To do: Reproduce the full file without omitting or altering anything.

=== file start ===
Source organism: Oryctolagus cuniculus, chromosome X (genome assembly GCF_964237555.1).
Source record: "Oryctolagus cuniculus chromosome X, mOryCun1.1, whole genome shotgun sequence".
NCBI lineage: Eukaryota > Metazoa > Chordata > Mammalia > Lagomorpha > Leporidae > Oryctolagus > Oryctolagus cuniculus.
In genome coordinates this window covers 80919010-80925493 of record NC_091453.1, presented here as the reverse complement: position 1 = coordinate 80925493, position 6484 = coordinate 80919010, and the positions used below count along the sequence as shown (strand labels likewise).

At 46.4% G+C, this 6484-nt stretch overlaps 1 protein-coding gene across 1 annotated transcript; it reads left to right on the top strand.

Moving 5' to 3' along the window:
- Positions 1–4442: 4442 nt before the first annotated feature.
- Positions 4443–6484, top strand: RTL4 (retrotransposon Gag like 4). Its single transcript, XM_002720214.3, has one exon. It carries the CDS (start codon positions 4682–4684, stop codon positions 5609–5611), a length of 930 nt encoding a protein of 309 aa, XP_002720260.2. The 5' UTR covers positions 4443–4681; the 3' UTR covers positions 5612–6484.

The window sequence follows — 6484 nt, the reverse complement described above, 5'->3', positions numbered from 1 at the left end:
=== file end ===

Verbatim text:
Source organism: Oryctolagus cuniculus, chromosome X (genome assembly GCF_964237555.1).
Source record: "Oryctolagus cuniculus chromosome X, mOryCun1.1, whole genome shotgun sequence".
NCBI lineage: Eukaryota > Metazoa > Chordata > Mammalia > Lagomorpha > Leporidae > Oryctolagus > Oryctolagus cuniculus.
In genome coordinates this window covers 80919010-80925493 of record NC_091453.1, presented here as the reverse complement: position 1 = coordinate 80925493, position 6484 = coordinate 80919010, and the positions used below count along the sequence as shown (strand labels likewise).

At 46.4% G+C, this 6484-nt stretch overlaps 1 protein-coding gene across 1 annotated transcript; it reads left to right on the top strand.

Moving 5' to 3' along the window:
- Positions 1–4442: 4442 nt before the first annotated feature.
- Positions 4443–6484, top strand: RTL4 (retrotransposon Gag like 4). Its single transcript, XM_002720214.3, has one exon. It carries the CDS (start codon positions 4682–4684, stop codon positions 5609–5611), a length of 930 nt encoding a protein of 309 aa, XP_002720260.2. The 5' UTR covers positions 4443–4681; the 3' UTR covers positions 5612–6484.

The window sequence follows — 6484 nt, the reverse complement described above, 5'->3', positions numbered from 1 at the left end: